Research Papers

An Experimental Investigation of the Effectiveness of Empathic Experience Design for Innovative Concept Generation

[+] Author and Article Information
Daniel G. Johnson, Matthew N. Saunders, Paul Williams

Mechanical Engineering Department,
The University of Texas at Austin,
204 E Dean Keeton St, Stop C2200,
Austin, TX 78712

Nicole Genco

Department of Mechanical Engineering,
Science & Engineering Group II Building,
University of Massachusetts Dartmouth,
North Dartmouth, MA 02747-2300

Carolyn Conner Seepersad

Mechanical Engineering Department,
The University of Texas at Austin,
204 E Dean Keeton St, Stop C2200,
Austin, TX 78712
e-mail: ccseepersad@mail.utexas.edu

Katja Hölttä-Otto

Engineering Product Development,
Singapore University of Technology and Design,
20 Dover Drive,
Singapore 138682

It is also possible to apply cognitive empathic conditions that challenge a user's cognitive ability to plan or execute a task. An example would be forced multitasking to simulate distractions or actual multitasking. For a complete description of potential empathic conditions, the interested reader can consult [57].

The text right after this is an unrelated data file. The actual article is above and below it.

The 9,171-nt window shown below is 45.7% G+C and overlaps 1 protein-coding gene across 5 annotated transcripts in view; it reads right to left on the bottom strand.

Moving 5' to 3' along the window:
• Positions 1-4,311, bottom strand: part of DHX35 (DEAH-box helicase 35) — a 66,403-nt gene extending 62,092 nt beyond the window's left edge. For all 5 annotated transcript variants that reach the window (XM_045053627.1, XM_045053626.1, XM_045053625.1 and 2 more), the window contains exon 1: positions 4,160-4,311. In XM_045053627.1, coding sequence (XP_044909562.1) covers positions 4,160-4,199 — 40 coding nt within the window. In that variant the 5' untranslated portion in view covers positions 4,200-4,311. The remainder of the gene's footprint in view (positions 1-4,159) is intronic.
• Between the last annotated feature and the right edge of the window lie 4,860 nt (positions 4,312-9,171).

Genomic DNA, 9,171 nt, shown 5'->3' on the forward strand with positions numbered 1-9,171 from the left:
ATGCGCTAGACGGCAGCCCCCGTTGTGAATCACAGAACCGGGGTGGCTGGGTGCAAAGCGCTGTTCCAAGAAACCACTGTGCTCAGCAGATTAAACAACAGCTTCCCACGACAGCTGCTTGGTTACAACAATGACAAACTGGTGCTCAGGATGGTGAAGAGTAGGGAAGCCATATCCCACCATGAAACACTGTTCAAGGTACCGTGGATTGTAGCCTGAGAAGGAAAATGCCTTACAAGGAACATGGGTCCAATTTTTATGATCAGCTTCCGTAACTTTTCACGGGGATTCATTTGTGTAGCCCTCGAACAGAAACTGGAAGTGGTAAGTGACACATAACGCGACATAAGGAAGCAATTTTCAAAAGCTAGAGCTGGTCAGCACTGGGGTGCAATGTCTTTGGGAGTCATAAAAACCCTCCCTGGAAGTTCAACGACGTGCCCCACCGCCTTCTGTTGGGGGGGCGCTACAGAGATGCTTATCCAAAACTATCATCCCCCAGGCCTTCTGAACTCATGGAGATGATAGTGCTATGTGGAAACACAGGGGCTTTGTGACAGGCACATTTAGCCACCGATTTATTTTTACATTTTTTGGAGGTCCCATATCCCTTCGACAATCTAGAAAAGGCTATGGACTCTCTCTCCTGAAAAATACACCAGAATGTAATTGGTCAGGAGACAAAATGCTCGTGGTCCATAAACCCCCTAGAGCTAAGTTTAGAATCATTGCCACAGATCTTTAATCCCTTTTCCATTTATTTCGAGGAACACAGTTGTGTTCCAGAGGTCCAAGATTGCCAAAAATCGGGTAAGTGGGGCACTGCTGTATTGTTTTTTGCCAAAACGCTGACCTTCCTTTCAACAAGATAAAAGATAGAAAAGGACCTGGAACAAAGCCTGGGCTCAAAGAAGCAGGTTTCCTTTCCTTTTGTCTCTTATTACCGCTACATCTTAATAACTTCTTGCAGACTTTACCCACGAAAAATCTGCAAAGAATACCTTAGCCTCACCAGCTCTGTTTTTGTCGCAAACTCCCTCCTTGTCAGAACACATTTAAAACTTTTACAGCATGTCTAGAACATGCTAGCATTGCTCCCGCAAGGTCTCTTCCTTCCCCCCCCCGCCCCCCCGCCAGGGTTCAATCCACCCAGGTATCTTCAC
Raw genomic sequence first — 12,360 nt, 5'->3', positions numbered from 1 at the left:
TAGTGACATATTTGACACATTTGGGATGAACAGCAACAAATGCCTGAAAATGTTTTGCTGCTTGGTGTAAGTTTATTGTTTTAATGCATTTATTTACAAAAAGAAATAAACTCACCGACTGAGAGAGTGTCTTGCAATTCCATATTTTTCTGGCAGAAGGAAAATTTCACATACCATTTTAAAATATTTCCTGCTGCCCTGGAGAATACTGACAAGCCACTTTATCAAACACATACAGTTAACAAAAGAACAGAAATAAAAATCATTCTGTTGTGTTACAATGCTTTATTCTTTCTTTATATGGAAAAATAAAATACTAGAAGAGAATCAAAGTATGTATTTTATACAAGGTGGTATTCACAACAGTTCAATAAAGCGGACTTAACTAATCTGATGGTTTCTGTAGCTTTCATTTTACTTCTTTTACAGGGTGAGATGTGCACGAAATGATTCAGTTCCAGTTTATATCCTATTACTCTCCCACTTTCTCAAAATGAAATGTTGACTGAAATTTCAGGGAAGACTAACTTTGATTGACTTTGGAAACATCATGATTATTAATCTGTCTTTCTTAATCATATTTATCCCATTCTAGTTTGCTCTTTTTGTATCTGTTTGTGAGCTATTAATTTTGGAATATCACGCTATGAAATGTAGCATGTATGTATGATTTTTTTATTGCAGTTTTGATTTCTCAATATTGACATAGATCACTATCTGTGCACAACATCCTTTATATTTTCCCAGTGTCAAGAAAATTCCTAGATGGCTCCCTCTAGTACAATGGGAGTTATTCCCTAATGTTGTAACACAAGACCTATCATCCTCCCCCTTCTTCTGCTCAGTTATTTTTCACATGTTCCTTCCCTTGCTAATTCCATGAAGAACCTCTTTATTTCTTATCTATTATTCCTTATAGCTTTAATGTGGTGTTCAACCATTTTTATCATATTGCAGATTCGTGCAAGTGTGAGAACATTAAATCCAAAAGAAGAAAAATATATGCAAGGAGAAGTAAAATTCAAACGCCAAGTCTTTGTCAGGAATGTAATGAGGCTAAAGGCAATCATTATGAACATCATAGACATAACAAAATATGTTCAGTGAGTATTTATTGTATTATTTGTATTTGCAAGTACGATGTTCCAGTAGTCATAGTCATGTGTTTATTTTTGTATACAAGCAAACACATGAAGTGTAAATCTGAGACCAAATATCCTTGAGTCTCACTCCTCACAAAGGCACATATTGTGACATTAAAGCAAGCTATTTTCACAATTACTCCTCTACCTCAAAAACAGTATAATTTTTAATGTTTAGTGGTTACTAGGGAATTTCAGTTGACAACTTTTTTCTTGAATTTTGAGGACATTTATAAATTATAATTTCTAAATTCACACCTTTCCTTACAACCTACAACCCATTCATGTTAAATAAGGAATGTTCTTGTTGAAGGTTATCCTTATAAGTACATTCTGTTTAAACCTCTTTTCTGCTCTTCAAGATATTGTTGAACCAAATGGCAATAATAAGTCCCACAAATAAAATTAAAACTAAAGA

Weights for Cohen's weighted Kappa were calculated as the square of the relative disagreement between ratings, according to recommendations provided by Fleiss and Cohen [54]. When using this weighting system, Cohen's weighted Kappa is equivalent to the intraclass correlation coefficient, the predominant standard for interval judgment agreement [54].

1Corresponding author.

Contributed by the Design Theory and Methodology Committee of ASME for publication in the JOURNAL OF MECHANICAL DESIGN. Manuscript received November 27, 2013; final manuscript received February 17, 2014; published online March 21, 2014. Assoc. Editor: Jonathan Cagan.

J. Mech. Des 136(5), 051009 (Mar 21, 2014) (12 pages) Paper No: MD-13-1546; doi: 10.1115/1.4026951 History: Received November 27, 2013; Revised February 17, 2014